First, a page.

As a sailor once explained to me, the AV method (over/under) can potentially form a clove hitch around one's ankle while on deck, hence their use of figure-8. Meanwhile, there's another technique espoused by the likes of 'Essential Craftsman' where you basically use a chain stitch to hold it all together. Nayhem (talk) 00:35, 3 August 2023 (UTC)

I have a flat extension cord that was stored for some years using the "chain stitch" method. I ended up hanging the center of the cord from my garage ceiling for a week to get the worst of the kinks out, then wound it around a 5-gallon bucket to try to flatten it out some more. For the sake of your cables, DON'T use the chain stitch method!


This sentence makes absolutely no sense to me:

... alternating each obvious helix loop with a backhand loop (backwards helix turn) where the loop curls the same way as the other loops, but its 'helix height' is backwards ...

I think I need an "Explain Explain xkcd"... 😕 IMSoP (talk) 10:03, 3 August 2023 (UTC)

The idea of enlisting the help of an "expert" reminds me of how my father would always have the best charcoal barbecue at the picnic site. He would bring the charcoal and lighter to the picnic area and then walk around to see what everyone else's barbecue looked like. When he identified the best burning site, he would would walk over to the barbecue master and say to that person something like, "Excuse me, I really admire how your fire is burning, my kids are over there and I'm a little embarrassed that I don't really know how to do this. Could you show me how you got such a great fire?" The expert was always willing to build the fire for him. That's how, time after time, we always had a great burning barbecue. -- [[User:{{{1}}}|{{{1}}}]] ([[User talk:{{{1}}}|talk]]) (please sign your comments with ~~~~)

My reading of the comic was different to what's currently in the explanation. I read it as Cueball has just uncoiled the cable ready for use, and is annoyed at all the kinks and tangles that have resulted from it having been coiled up. The others are then so keen to demonstrate how to do it better, that they end up coiling it all back up again, which doesn't actually help him in the slightest. Which seems funnier to me. 172.70.211.190 15:34, 3 August 2023 (UTC)

My reading of the comic is also different... With (or in spite of) all this dubious help, he just bought a shiny new cable in step 4! Mathmannix (talk) 11:22, 4 August 2023 (UTC)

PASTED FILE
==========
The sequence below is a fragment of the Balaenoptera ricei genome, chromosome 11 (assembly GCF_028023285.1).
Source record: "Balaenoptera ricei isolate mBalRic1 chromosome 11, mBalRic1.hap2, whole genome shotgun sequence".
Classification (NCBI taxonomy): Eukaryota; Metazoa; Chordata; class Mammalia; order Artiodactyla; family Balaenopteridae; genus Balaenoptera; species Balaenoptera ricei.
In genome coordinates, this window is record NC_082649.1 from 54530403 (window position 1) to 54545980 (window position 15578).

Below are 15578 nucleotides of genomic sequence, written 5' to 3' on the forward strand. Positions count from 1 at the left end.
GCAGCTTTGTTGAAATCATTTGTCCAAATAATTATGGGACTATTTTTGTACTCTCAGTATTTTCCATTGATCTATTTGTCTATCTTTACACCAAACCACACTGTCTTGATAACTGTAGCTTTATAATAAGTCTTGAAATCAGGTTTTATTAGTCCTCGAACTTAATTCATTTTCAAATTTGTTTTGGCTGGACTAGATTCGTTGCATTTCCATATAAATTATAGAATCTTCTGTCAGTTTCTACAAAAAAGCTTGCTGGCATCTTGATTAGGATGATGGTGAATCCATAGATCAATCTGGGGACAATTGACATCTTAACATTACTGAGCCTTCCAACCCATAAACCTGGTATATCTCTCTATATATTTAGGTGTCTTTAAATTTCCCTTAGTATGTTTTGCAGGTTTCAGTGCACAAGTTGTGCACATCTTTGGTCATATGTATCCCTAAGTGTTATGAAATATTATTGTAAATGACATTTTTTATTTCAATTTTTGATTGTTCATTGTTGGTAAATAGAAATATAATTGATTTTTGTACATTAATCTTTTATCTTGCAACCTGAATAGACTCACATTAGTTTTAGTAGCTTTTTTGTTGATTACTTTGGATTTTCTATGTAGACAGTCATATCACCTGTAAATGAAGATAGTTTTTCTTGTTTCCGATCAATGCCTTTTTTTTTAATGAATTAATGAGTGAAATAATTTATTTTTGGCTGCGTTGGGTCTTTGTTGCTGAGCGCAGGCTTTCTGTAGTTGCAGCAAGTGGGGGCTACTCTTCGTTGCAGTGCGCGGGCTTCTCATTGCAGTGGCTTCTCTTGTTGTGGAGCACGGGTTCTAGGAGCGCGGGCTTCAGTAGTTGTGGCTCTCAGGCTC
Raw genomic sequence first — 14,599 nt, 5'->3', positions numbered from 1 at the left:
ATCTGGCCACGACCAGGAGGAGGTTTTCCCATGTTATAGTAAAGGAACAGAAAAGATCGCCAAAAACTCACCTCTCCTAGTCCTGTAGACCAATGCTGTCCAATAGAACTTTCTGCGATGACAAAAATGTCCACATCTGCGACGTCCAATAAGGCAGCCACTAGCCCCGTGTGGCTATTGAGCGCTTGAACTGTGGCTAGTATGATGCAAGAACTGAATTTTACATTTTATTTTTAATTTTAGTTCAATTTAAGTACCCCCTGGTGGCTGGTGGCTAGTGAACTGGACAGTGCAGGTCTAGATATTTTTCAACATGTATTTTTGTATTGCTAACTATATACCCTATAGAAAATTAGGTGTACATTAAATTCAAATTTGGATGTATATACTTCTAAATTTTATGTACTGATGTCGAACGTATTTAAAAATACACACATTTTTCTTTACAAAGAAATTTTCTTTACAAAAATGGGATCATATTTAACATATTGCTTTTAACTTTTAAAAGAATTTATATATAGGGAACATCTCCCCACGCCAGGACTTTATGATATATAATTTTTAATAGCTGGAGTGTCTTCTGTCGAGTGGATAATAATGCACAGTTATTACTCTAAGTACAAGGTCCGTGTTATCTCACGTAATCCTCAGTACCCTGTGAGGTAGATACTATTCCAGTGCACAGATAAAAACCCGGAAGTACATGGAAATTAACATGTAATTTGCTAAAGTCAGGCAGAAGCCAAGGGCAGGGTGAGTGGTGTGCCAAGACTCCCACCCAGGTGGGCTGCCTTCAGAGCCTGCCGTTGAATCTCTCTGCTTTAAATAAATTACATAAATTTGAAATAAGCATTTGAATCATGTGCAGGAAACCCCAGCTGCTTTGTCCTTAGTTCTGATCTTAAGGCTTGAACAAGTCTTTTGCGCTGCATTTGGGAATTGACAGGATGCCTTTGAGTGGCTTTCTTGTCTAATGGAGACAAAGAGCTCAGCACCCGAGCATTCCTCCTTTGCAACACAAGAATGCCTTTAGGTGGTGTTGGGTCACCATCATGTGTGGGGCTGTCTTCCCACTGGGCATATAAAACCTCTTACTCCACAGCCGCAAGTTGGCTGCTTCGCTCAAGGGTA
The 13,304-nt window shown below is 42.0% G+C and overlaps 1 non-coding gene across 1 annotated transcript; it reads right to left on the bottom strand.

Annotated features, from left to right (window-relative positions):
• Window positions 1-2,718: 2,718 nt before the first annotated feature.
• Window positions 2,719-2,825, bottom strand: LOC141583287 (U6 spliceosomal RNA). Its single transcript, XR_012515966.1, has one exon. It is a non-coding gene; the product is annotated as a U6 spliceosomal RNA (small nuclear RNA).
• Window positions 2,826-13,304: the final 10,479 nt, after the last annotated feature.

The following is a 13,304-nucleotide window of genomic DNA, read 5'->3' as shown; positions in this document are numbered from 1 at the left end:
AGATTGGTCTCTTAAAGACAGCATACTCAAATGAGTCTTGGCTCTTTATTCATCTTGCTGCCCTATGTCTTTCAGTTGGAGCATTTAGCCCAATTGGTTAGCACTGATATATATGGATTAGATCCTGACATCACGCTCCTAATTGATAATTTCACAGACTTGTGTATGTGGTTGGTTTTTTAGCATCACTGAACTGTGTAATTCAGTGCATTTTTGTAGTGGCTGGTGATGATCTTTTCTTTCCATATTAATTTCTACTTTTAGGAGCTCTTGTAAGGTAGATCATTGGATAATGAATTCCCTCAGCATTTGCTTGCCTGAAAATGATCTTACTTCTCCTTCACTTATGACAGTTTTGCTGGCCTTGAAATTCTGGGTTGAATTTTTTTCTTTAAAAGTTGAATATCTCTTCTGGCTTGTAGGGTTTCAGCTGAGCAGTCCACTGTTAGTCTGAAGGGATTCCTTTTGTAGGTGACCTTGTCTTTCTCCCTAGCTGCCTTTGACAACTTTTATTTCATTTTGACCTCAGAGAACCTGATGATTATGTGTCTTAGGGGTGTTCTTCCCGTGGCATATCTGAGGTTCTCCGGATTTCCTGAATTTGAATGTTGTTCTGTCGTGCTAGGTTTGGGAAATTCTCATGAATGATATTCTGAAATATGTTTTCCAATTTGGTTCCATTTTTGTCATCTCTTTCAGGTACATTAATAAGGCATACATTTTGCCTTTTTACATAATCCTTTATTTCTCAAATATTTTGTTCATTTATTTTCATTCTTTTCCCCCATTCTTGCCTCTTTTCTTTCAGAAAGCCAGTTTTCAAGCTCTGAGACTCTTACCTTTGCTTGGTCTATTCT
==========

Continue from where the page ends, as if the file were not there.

There is some controversy over "flake" vs "fake", see https://tradewindssailing.com/wordpress/?p=1343 for example. I learned "fake," the comic uses "flake." IDK.

Methods explained[edit]

The over-over(quarter turn twist)


The over-under https://youtu.be/JtOGJZ_gYy8 https://youtu.be/cpuutP6Df84

Chain technique https://youtu.be/L7av0C0jWQw

See also https://people.maths.bris.ac.uk/~majge/hjce.06.pdf "Knotting probability of a shaken ball-chain" 172.70.251.170 10:08, 3 August 2023 (UTC)

White Hat presents the well-coiled cable[edit]

“Neatly coiled!” doesn’t look like a speech bubble, but more like an annotation bubble—it uses an arrow instead of a simple line. Thus it is not a “White Hat presents”, but the final step in this tutorial.--162.158.111.19 08:40, 4 August 2023 (UTC)

White Hat is still presenting it, even if he's not saying anything while doing so. And the transcript doesn't present it as speech by White Hat.172.71.242.191 11:10, 4 August 2023 (UTC)

Missed the joke[edit]

I feel like people missed the joke on this, which is the proper way to coil a cable is to say you need to buy a new cable due to kinks, and you will have multiple people tell you how you are coiling your cable wrong, while coiling it for you. Thus cable coiled. 172.71.223.77

As an A/V technician, often in 'amateur'/volunteer environments, this seems to be somewhat of a rite of passage. Commonly, either 1) a new teammember will wrap a cable in such a way I would find improper to leave like that for the next person to find, or 2) a visitor is willing to help teardown. Either case results in 'the conversation' where the technician gives some instruction and guidance. Aronb (talk) 20:26, 9 August 2023 (UTC)